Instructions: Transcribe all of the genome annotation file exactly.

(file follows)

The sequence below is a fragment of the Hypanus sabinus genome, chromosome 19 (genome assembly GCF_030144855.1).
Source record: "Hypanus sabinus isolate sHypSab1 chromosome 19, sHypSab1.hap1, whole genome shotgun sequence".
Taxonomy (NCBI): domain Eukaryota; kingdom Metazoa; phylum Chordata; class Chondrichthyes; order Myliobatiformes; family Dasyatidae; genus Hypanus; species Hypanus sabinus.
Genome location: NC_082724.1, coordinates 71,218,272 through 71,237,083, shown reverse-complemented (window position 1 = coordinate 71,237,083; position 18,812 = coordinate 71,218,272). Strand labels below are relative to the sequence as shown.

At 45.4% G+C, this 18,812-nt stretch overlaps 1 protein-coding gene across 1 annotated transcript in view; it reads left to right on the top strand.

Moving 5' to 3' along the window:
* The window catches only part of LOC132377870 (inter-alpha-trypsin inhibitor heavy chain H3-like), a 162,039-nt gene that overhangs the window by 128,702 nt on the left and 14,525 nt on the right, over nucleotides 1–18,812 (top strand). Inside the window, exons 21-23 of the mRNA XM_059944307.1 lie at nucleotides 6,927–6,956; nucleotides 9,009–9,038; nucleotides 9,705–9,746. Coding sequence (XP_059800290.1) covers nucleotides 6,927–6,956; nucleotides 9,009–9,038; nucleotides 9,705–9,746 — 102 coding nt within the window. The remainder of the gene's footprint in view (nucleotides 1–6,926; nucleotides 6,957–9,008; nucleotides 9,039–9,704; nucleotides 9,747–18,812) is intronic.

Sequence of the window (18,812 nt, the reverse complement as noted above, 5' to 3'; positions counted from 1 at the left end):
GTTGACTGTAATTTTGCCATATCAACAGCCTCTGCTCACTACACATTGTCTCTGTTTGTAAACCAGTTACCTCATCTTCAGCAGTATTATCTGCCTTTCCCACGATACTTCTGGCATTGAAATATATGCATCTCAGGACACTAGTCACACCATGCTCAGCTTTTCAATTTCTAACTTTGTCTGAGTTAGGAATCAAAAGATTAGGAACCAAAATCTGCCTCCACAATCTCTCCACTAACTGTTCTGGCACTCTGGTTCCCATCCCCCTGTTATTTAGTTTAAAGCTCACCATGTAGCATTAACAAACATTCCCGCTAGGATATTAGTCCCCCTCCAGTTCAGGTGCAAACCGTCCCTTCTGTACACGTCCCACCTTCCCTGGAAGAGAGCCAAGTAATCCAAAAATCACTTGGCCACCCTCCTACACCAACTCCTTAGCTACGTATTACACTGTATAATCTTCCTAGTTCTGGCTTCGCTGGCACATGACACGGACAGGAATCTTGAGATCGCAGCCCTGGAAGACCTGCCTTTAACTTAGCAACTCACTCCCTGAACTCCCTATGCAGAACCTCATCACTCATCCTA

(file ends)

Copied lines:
The sequence below is a fragment of the Hypanus sabinus genome, chromosome 19 (genome assembly GCF_030144855.1).
Source record: "Hypanus sabinus isolate sHypSab1 chromosome 19, sHypSab1.hap1, whole genome shotgun sequence".
Taxonomy (NCBI): domain Eukaryota; kingdom Metazoa; phylum Chordata; class Chondrichthyes; order Myliobatiformes; family Dasyatidae; genus Hypanus; species Hypanus sabinus.
Genome location: NC_082724.1, coordinates 71,218,272 through 71,237,083, shown reverse-complemented (window position 1 = coordinate 71,237,083; position 18,812 = coordinate 71,218,272). Strand labels below are relative to the sequence as shown.

At 45.4% G+C, this 18,812-nt stretch overlaps 1 protein-coding gene across 1 annotated transcript in view; it reads left to right on the top strand.

Moving 5' to 3' along the window:
* The window catches only part of LOC132377870 (inter-alpha-trypsin inhibitor heavy chain H3-like), a 162,039-nt gene that overhangs the window by 128,702 nt on the left and 14,525 nt on the right, over nucleotides 1–18,812 (top strand). Inside the window, exons 21-23 of the mRNA XM_059944307.1 lie at nucleotides 6,927–6,956; nucleotides 9,009–9,038; nucleotides 9,705–9,746. Coding sequence (XP_059800290.1) covers nucleotides 6,927–6,956; nucleotides 9,009–9,038; nucleotides 9,705–9,746 — 102 coding nt within the window. The remainder of the gene's footprint in view (nucleotides 1–6,926; nucleotides 6,957–9,008; nucleotides 9,039–9,704; nucleotides 9,747–18,812) is intronic.

Sequence of the window (18,812 nt, the reverse complement as noted above, 5' to 3'; positions counted from 1 at the left end):
GTTGACTGTAATTTTGCCATATCAACAGCCTCTGCTCACTACACATTGTCTCTGTTTGTAAACCAGTTACCTCATCTTCAGCAGTATTATCTGCCTTTCCCACGATACTTCTGGCATTGAAATATATGCATCTCAGGACACTAGTCACACCATGCTCAGCTTTTCAATTTCTAACTTTGTCTGAGTTAGGAATCAAAAGATTAGGAACCAAAATCTGCCTCCACAATCTCTCCACTAACTGTTCTGGCACTCTGGTTCCCATCCCCCTGTTATTTAGTTTAAAGCTCACCATGTAGCATTAACAAACATTCCCGCTAGGATATTAGTCCCCCTCCAGTTCAGGTGCAAACCGTCCCTTCTGTACACGTCCCACCTTCCCTGGAAGAGAGCCAAGTAATCCAAAAATCACTTGGCCACCCTCCTACACCAACTCCTTAGCTACGTATTACACTGTATAATCTTCCTAGTTCTGGCTTCGCTGGCACATGACACGGACAGGAATCTTGAGATCGCAGCCCTGGAAGACCTGCCTTTAACTTAGCAACTCACTCCCTGAACTCCCTATGCAGAACCTCATCACTCATCCTA